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History

The Center for Italian Studies was founded in 1985 by Stony Brook University Distinguished Service Professor Dr. Mario B. Mignone.

Dr. Mignone founded the Center in order to provide cultural enrichment that reflected the cultural heritage of the Italian and Italian American community on Long Island. For over a quarter of a century, the Center for Italian Studies at Stony Brook University has built a strong cultural bridge between the University and the community at large.

Through its active calendar of events and activities, the Center strives to be a gathering place for people with a variety of interests to meet and discuss new ideas and to share ongoing interests in Italian and Italian American Studies.

Existing Support of the Center

The Center supports its events through the generosity of the community and caring individuals. Through their generous support, the Center has accomplished much and in some cases, has made history on Campus and in the community. 

The following are provided by external support from the community:

  1. Through grassroots fundraising it raised $1.5 million to create the Alfonse M. D’Amato Endowed Chair in Italian and Italian American Studies, the first endowed chair in the College of Arts and Sciences.
  2. The Roberto and Palmina Mignone Fellowship in Italian and Italian American Studies.
  3. An endowment for a fellowship is being created, mostly through donations by Josephine Fusco, former Associate Dean of the School of Professional Development and volunteer in the Center for the past fifteen years.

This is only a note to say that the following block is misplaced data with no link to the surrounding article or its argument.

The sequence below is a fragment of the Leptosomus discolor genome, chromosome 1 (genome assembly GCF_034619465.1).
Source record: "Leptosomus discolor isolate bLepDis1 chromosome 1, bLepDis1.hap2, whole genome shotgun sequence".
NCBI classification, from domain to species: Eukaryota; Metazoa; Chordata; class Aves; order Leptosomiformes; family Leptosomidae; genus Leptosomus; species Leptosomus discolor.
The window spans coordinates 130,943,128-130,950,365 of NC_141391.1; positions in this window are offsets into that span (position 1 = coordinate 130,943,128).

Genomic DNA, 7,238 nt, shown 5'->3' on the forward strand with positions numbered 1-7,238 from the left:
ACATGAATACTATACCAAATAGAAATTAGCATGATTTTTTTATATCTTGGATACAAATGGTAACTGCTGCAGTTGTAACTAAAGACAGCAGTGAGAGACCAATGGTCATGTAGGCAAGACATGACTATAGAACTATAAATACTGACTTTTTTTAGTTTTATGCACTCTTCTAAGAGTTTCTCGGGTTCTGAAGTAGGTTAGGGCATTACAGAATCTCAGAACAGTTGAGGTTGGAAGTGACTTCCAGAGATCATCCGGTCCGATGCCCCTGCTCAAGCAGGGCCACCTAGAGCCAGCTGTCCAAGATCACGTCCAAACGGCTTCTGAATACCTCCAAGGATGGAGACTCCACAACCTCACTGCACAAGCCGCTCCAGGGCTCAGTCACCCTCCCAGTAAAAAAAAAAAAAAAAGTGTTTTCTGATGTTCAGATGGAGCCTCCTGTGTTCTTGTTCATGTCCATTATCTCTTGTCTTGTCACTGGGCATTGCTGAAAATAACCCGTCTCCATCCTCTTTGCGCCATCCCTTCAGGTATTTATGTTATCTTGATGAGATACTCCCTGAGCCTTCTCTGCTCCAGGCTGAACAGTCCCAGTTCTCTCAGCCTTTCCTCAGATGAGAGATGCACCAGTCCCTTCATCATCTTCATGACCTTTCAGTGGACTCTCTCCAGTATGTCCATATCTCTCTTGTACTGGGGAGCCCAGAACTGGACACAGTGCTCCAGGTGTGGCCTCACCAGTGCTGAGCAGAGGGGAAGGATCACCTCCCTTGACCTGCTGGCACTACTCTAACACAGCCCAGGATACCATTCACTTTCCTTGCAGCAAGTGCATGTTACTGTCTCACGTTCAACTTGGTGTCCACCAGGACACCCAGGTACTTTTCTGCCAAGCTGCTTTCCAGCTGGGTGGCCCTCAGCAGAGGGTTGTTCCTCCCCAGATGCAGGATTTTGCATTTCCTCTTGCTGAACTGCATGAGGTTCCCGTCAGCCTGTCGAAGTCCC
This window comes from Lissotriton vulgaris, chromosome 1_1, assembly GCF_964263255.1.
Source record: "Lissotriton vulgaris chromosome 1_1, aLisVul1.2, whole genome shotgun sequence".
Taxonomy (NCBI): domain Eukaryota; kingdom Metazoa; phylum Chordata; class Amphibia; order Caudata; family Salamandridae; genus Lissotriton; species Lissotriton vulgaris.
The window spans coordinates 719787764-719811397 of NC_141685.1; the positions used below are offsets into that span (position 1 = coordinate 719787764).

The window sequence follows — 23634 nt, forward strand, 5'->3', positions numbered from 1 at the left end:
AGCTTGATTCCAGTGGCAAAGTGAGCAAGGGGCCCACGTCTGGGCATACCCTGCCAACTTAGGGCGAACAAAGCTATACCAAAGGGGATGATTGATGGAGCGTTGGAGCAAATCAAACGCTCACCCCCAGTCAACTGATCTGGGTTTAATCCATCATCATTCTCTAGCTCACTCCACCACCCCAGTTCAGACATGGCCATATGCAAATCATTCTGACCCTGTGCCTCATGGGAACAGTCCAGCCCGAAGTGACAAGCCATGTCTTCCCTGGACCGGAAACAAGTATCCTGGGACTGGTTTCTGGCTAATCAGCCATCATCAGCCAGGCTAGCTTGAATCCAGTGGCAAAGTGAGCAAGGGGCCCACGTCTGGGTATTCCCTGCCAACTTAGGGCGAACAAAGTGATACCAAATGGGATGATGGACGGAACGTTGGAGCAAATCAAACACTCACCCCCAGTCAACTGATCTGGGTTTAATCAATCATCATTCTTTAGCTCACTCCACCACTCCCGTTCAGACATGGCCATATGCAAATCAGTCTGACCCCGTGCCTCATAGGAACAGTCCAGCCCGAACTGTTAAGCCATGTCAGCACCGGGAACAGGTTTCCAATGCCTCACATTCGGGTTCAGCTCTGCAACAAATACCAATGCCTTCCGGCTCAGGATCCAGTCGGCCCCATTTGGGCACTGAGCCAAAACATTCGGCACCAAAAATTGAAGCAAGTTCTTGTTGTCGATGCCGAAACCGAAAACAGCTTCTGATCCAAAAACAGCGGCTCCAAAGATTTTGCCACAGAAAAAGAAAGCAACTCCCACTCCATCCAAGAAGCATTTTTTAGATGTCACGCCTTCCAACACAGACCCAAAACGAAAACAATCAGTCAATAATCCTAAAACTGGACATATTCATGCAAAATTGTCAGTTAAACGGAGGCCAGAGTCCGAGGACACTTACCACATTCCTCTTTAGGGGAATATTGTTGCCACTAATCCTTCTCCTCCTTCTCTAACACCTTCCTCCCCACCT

4. The Cavaliere Rick Nasti Lecture Series in Italian and Italian American Studies and the Dr. Joseph Tromba Lecture Series in Italian and Italian American Studies.
  5. Dr. Vito and Carolyn De Simone Endowment for a Visiting Lecturship in Italian and Italian American Studies
  6. The Francesco P. and Dina D'Alto Malgeri Endowment in Italian Culture

Activities of the Center 

By striking the difficult balance by promoting and responding to the scholarly, intellectual and instructional needs of the University and by satisfying the cultural interests of the community.

Reviewing the history of the activities of the Center, it becomes evident that lectures, symposia, and international conferences are prevalent in each annual calendar of activities:

  1. The presentation of recently published books takes place with great frequency. New books bring to the public forum new knowledge and are the medium for disseminating fresh ideas. Such presentations not only offer authors the opportunity to reveal the fruits of many years of hard work and to share the excitement of their scholarly findings, they also provide the audience with the opportunity to interact with the writers and enter directly into the process of molding new ideas.
  2. Lectures by a variety of speakers (scholars, creative writers, journalists, representatives of different branch of government and judicial system, etc.) enrich our public forum with and create discussions on issues of great relevancy to a wider constituency.  Last year, in preparation for a major conference planned for this Fall, we organized a series of seven lectures on the Mediterranean, in addition to the regular variety of other talks.